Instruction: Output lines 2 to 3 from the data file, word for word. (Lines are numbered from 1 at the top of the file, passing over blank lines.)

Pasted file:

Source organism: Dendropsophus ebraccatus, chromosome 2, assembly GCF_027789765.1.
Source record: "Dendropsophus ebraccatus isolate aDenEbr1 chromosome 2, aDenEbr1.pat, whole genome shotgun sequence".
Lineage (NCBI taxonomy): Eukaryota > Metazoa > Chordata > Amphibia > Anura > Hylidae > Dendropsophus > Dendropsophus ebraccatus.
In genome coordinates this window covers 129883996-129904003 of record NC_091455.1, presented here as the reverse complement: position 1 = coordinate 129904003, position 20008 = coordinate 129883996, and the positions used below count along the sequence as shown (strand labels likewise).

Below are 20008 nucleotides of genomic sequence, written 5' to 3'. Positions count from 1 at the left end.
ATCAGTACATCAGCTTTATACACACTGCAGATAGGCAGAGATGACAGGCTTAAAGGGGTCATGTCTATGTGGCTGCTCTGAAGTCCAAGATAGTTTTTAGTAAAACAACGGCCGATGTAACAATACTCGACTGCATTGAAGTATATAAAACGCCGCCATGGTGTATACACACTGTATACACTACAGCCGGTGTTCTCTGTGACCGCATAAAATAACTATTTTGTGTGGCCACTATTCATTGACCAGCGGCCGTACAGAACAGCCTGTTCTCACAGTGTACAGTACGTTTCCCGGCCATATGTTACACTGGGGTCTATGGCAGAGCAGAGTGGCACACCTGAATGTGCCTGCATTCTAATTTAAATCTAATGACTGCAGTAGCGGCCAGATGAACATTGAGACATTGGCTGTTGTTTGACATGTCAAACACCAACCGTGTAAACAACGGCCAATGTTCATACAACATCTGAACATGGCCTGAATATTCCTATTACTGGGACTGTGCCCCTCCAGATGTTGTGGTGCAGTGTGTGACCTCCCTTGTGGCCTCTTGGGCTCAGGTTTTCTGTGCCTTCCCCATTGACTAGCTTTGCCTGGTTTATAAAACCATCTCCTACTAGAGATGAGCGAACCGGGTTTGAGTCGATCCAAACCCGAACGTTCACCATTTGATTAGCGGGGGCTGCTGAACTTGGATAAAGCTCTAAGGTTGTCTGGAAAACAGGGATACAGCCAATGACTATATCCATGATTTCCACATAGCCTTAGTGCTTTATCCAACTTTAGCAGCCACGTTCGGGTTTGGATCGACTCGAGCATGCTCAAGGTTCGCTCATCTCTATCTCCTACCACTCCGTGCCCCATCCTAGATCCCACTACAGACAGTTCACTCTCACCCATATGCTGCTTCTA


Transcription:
Source record: "Dendropsophus ebraccatus isolate aDenEbr1 chromosome 2, aDenEbr1.pat, whole genome shotgun sequence".
Lineage (NCBI taxonomy): Eukaryota > Metazoa > Chordata > Amphibia > Anura > Hylidae > Dendropsophus > Dendropsophus ebraccatus.